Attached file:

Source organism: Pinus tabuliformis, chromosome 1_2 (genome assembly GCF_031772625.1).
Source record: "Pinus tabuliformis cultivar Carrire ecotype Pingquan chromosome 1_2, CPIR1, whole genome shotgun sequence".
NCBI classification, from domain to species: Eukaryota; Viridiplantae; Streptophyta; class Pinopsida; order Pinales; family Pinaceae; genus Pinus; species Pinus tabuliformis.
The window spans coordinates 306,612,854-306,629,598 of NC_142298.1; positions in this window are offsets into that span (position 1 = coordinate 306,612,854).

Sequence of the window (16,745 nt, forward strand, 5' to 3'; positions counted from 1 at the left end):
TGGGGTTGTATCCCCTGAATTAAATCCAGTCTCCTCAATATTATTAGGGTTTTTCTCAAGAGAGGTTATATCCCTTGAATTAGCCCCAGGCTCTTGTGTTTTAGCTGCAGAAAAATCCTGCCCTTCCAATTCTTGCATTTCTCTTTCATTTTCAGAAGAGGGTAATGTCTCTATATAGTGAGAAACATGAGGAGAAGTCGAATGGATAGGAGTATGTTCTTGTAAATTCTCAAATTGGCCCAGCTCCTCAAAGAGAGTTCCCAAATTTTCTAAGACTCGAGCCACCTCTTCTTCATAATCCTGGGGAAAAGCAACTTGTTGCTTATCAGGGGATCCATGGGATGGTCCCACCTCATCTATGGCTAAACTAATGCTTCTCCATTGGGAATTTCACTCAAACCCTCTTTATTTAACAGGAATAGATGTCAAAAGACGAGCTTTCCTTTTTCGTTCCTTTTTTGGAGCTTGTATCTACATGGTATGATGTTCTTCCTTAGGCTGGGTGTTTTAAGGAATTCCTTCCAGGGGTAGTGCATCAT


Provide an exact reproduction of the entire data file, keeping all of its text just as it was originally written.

Source organism: Pinus tabuliformis, chromosome 1_2 (genome assembly GCF_031772625.1).
Source record: "Pinus tabuliformis cultivar Carrire ecotype Pingquan chromosome 1_2, CPIR1, whole genome shotgun sequence".
NCBI classification, from domain to species: Eukaryota; Viridiplantae; Streptophyta; class Pinopsida; order Pinales; family Pinaceae; genus Pinus; species Pinus tabuliformis.
The window spans coordinates 306,612,854-306,629,598 of NC_142298.1; positions in this window are offsets into that span (position 1 = coordinate 306,612,854).

Sequence of the window (16,745 nt, forward strand, 5' to 3'; positions counted from 1 at the left end):
TGGGGTTGTATCCCCTGAATTAAATCCAGTCTCCTCAATATTATTAGGGTTTTTCTCAAGAGAGGTTATATCCCTTGAATTAGCCCCAGGCTCTTGTGTTTTAGCTGCAGAAAAATCCTGCCCTTCCAATTCTTGCATTTCTCTTTCATTTTCAGAAGAGGGTAATGTCTCTATATAGTGAGAAACATGAGGAGAAGTCGAATGGATAGGAGTATGTTCTTGTAAATTCTCAAATTGGCCCAGCTCCTCAAAGAGAGTTCCCAAATTTTCTAAGACTCGAGCCACCTCTTCTTCATAATCCTGGGGAAAAGCAACTTGTTGCTTATCAGGGGATCCATGGGATGGTCCCACCTCATCTATGGCTAAACTAATGCTTCTCCATTGGGAATTTCACTCAAACCCTCTTTATTTAACAGGAATAGATGTCAAAAGACGAGCTTTCCTTTTTCGTTCCTTTTTTGGAGCTTGTATCTACATGGTATGATGTTCTTCCTTAGGCTGGGTGTTTTAAGGAATTCCTTCCAGGGGTAGTGCATCAT